Take, for instance, the president's handling of the Belo Monte hydro electric dam affair. A dangerous boondoggle, the project stands to flood indigenous areas in the Amazon and increase methane emissions. To his credit, Hollywood director James Cameron traveled personally to the Amazon, took up the cause of indigenous peoples fighting Belo Monte, and wrote personally to Lula, urging the president to block the project. In a sense, Belo Monte was Lula's teachable "Gulf of Mexico moment." Like Obama, who might have taken advantage of the BP oil disaster to advance an ambitious environmental agenda, so too did Lula have a historic opportunity to change course over Belo Monte. Lula might have said, "in light of severe environmental concerns over hydro power, I am going to support a moratorium on further dam construction and have Brazil pursue other, alternative energy strategies."
While such a strategy would have surely upset influential lobbies in Brazil including the hydropower industry, agribusiness and construction, Lula might have recruited powerful international allies by taking such a courageous stand. What's more, if Lula had met personally with Cameron, Hollywood's highest grossing director, the Brazilian leader might have raised his environmental profile. It is easy to imagine how other celebrities and singers would have followed Cameron's lead, eagerly flying to Brazil to meet with the president. Moreover, by opposing Belo Monte, Lula would have been in a more advantageous moral position to make demands of the Global North. "Brazil has done its part in the Amazon, now it is time for the developed countries to speed up clean energy transfer," Lula might have said.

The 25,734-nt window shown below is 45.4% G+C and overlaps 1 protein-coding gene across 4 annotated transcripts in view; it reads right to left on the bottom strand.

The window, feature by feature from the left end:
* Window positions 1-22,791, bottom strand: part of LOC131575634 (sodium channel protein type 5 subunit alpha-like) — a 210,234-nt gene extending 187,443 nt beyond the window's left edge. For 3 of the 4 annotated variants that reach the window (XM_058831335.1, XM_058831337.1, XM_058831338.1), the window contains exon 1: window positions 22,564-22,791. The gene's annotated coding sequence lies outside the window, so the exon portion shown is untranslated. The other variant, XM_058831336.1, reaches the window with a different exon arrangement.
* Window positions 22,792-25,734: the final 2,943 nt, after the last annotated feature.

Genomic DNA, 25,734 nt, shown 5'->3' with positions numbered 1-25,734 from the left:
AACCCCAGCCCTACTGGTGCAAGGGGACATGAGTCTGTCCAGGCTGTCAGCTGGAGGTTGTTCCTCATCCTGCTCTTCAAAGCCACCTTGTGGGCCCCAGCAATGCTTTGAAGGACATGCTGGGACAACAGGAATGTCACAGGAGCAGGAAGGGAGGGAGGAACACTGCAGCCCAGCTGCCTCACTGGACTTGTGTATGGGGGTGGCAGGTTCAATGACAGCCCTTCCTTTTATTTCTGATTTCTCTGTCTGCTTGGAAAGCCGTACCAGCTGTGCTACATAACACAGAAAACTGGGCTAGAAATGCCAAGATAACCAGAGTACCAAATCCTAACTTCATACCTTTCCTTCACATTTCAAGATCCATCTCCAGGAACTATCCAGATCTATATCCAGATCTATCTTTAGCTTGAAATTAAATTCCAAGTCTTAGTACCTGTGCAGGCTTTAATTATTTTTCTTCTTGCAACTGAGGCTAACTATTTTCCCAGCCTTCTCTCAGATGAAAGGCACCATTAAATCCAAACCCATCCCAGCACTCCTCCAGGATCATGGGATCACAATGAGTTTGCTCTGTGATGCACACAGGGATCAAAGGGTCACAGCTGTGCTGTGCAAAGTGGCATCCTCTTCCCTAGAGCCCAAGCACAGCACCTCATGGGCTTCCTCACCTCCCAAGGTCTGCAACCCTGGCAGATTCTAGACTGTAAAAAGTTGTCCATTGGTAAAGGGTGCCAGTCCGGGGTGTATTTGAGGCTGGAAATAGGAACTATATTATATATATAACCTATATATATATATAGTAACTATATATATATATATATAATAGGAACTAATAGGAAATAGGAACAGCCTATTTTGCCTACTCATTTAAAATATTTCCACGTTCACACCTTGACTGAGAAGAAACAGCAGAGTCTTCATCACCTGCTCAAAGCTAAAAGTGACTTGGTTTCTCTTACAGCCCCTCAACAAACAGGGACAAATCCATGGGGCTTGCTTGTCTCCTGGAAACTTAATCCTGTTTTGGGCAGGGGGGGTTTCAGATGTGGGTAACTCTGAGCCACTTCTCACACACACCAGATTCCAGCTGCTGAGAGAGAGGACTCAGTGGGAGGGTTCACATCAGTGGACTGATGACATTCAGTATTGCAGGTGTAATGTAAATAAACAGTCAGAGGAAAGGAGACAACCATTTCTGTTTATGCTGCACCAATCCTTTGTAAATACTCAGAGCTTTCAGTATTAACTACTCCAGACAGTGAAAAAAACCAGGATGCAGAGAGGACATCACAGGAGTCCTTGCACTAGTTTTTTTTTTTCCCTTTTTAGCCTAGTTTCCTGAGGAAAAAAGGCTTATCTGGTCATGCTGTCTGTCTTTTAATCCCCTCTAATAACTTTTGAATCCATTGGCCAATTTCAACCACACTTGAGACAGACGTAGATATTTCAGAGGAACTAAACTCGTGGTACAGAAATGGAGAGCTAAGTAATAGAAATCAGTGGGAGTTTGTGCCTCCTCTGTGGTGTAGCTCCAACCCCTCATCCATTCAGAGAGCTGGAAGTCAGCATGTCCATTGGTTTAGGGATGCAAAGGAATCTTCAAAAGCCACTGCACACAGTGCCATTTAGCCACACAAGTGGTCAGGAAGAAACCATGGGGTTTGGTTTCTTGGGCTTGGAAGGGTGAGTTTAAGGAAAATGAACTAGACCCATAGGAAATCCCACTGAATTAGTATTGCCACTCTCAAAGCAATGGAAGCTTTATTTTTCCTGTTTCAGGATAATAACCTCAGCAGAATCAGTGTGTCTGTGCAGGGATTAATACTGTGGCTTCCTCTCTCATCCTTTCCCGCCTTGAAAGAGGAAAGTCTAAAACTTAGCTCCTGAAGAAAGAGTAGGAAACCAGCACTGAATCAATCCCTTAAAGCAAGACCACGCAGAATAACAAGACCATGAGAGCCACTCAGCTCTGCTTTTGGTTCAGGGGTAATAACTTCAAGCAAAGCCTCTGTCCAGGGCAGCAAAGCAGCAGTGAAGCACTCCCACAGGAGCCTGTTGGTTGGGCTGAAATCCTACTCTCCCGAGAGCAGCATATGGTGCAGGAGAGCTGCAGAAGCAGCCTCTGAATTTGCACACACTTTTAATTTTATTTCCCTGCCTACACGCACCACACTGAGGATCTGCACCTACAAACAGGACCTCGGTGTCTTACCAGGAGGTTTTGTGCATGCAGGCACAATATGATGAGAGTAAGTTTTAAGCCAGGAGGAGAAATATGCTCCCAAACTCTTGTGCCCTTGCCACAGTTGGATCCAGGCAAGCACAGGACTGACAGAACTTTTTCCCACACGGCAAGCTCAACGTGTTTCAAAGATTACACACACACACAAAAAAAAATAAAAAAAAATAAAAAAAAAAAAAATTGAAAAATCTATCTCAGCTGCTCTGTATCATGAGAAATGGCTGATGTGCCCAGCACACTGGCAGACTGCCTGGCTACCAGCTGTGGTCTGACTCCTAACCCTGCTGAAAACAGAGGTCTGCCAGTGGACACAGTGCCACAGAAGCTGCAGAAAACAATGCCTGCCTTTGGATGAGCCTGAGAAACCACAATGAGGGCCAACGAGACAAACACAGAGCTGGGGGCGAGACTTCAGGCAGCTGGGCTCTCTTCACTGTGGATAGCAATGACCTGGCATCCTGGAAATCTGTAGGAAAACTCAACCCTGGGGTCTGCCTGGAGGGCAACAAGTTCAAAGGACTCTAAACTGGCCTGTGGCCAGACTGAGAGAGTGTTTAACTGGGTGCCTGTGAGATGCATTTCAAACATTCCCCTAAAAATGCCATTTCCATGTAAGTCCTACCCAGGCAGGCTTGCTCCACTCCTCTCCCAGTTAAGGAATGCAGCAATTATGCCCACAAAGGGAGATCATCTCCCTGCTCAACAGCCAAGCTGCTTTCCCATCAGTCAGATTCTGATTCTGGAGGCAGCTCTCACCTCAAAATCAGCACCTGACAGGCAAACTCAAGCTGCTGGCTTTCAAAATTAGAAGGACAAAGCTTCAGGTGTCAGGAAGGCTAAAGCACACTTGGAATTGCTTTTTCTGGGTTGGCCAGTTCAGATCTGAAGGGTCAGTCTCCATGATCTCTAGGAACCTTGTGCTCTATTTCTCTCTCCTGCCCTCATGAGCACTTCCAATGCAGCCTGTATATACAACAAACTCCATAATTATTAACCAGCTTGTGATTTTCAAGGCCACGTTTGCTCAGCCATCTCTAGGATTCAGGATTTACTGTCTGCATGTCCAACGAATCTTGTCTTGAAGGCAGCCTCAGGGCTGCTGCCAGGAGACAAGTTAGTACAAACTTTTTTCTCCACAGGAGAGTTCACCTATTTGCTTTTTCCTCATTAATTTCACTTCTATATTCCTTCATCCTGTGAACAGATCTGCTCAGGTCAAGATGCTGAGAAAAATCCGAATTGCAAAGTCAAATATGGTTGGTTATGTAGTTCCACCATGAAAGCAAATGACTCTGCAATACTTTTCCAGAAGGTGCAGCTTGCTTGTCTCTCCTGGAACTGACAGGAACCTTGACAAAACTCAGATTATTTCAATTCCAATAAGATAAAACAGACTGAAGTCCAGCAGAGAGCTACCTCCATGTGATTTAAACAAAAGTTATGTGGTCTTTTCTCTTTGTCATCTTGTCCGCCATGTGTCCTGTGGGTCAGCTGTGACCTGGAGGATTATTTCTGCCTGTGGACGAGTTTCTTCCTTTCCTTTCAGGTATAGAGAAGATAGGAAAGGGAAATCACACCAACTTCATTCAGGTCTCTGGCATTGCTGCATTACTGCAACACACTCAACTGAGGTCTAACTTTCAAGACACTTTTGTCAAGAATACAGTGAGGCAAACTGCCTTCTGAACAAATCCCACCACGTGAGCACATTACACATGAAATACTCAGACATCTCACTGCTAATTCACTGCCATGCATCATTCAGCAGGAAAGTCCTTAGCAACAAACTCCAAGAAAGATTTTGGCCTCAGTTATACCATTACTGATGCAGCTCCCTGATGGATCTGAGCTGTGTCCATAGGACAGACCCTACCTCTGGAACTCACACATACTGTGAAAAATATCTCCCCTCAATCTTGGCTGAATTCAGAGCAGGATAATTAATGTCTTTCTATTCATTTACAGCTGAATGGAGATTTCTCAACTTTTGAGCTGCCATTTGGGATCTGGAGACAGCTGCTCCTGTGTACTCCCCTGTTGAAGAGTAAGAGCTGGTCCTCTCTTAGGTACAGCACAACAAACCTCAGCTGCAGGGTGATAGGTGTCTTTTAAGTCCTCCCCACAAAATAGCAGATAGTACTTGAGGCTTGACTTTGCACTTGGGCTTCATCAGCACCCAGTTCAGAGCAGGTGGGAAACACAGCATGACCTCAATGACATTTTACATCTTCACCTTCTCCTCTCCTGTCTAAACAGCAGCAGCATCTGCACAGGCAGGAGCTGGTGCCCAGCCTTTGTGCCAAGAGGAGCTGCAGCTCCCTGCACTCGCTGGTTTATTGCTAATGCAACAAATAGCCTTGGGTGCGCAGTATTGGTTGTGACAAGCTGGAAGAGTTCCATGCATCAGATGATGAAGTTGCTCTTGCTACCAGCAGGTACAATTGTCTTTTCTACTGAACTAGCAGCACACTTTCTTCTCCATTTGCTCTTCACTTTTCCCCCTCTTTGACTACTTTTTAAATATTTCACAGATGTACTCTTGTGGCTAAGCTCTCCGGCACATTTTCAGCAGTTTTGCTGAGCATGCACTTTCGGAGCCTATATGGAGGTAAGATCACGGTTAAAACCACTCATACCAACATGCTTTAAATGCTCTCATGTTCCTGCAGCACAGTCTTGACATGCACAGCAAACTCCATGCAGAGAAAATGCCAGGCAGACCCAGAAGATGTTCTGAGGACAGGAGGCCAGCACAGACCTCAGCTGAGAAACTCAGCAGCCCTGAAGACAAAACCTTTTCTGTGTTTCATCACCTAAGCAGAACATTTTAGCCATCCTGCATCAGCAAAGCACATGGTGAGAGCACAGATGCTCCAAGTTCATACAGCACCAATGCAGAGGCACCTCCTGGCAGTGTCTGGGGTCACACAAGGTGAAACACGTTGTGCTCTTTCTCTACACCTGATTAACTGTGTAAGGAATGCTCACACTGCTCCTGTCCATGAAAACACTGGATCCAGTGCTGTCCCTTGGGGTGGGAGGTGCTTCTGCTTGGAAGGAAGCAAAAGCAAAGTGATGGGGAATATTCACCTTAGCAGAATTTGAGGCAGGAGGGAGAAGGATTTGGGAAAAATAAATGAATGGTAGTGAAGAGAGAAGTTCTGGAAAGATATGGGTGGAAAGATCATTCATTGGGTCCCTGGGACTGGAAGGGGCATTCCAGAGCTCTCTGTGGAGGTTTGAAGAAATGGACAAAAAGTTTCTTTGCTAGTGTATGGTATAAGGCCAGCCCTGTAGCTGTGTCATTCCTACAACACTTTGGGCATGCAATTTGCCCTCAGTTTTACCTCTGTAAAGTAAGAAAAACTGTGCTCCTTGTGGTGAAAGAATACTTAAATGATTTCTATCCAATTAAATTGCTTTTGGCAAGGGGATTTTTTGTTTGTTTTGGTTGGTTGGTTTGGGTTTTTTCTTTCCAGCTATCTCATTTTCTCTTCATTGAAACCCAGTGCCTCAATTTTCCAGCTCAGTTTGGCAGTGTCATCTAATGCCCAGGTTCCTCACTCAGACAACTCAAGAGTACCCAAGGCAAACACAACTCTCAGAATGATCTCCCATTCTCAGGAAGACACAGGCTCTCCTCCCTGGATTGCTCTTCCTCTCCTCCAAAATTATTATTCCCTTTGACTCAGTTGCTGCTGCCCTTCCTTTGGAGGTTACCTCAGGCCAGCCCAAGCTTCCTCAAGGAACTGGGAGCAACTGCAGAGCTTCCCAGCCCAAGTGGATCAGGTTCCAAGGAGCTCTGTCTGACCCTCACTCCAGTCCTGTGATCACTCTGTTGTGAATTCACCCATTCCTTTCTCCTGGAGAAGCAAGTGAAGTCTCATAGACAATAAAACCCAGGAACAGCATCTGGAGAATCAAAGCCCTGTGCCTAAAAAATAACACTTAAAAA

Unfortunately Lula took no such action, preferring instead to back Belo Monte. In a reference perhaps to Cameron, Lula declared that Brazil did not need advice from pesky foreigners. "No one is more worried about protecting Amazônia and the Indians than we are," he said. When I met Brazilian Environment Minister Isabella Teixeira at Fleishman's midtown Manhattan offices, I asked her whether Lula had read Cameron's letter. Turning the tables, Teixeira declared that the director should spend more time pressuring the United States to observe the Kyoto Protocol.
Lula and his team have done much to advance Brazil socially, economically and politically and for this they deserve some credit. Yet, ask most anyone what Brazil stands for internationally and they are bound to shrug their shoulders. Perhaps, in the wake of the recent election, the post-Lula generation will seek to make Brazil a world class leader on the environment. You never know: as a motto and branding strategy "Rainforest Republic" might catch on internationally.
Nikolas Kozloff is the author of No Rain in the Amazon: How South America's Climate Change Affects the Entire Planet (Palgrave, 2010) and Revolution! South America and the Rise of the New Left (Palgrave, 2008). Visit his website, www.nikolaskozloff.com